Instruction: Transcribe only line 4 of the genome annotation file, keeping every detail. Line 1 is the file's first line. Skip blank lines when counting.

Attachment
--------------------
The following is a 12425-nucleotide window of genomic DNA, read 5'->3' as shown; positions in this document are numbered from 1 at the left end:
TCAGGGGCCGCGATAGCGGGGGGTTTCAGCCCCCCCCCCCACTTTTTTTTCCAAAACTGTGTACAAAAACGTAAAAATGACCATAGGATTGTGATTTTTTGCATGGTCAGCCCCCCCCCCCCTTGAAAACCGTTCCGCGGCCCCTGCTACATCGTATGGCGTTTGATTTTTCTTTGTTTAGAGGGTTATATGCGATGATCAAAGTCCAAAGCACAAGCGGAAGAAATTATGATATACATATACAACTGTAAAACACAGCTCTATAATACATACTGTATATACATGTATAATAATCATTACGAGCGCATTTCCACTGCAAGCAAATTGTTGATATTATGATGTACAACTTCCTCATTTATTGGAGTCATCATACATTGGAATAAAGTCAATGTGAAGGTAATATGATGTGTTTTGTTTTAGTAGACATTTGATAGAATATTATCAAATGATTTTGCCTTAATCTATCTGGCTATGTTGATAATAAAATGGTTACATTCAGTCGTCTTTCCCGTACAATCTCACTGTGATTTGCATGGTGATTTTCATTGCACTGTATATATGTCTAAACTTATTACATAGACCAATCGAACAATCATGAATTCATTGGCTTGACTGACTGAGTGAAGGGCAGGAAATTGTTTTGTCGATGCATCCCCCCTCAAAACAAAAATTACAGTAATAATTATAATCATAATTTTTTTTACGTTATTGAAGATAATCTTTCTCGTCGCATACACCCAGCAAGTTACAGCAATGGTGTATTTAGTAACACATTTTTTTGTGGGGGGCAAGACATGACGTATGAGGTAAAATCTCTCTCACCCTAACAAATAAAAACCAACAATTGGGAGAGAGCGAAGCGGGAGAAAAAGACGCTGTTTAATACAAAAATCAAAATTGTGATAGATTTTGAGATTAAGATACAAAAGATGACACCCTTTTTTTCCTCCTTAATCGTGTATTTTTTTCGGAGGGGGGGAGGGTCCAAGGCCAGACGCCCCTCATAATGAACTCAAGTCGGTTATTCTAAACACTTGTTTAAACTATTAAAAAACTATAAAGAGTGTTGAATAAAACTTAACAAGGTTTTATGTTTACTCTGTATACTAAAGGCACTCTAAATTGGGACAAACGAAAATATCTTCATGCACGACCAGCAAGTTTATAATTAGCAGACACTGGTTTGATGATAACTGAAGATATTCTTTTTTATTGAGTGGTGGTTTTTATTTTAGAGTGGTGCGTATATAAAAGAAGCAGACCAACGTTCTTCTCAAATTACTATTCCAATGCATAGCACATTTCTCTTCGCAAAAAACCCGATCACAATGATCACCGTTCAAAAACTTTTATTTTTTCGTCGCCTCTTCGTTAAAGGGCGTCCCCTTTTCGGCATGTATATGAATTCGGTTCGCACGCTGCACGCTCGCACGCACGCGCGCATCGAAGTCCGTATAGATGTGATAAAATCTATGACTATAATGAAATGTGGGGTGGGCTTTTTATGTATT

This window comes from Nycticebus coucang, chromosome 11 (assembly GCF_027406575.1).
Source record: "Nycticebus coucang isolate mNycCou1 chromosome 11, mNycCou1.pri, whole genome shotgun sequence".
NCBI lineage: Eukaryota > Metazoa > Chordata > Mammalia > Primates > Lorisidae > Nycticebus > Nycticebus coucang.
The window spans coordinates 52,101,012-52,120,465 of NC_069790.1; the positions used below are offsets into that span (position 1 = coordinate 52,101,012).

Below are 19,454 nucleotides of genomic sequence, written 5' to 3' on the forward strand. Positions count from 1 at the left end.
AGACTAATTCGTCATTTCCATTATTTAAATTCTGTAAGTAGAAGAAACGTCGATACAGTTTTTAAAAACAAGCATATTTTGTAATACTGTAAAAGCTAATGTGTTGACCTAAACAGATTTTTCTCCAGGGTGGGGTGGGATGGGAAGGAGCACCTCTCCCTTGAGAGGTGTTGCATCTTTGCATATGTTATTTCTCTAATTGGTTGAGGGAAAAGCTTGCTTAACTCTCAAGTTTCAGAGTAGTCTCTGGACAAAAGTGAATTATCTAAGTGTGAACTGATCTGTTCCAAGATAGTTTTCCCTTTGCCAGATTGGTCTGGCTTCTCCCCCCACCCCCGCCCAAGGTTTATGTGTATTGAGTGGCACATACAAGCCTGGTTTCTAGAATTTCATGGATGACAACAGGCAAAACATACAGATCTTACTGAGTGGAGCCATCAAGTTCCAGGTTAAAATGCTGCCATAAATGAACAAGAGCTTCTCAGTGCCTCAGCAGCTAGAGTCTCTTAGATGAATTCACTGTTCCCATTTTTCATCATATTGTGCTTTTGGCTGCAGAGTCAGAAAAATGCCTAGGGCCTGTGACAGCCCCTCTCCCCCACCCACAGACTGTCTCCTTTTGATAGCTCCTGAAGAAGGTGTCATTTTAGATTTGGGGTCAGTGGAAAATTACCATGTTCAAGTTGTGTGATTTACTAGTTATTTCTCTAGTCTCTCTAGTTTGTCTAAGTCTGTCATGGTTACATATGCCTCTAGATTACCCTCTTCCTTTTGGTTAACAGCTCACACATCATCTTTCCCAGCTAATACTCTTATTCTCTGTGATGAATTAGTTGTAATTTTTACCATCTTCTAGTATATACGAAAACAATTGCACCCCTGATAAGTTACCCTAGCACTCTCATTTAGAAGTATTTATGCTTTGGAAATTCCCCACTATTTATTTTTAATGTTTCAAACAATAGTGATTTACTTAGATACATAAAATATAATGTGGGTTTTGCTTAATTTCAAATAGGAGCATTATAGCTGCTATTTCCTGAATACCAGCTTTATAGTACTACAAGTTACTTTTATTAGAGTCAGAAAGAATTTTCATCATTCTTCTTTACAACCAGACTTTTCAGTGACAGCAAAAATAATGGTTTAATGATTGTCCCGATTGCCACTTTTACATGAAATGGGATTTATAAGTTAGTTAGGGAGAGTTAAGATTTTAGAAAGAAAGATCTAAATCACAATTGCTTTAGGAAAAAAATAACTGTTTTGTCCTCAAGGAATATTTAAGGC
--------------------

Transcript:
Source record: "Nycticebus coucang isolate mNycCou1 chromosome 11, mNycCou1.pri, whole genome shotgun sequence".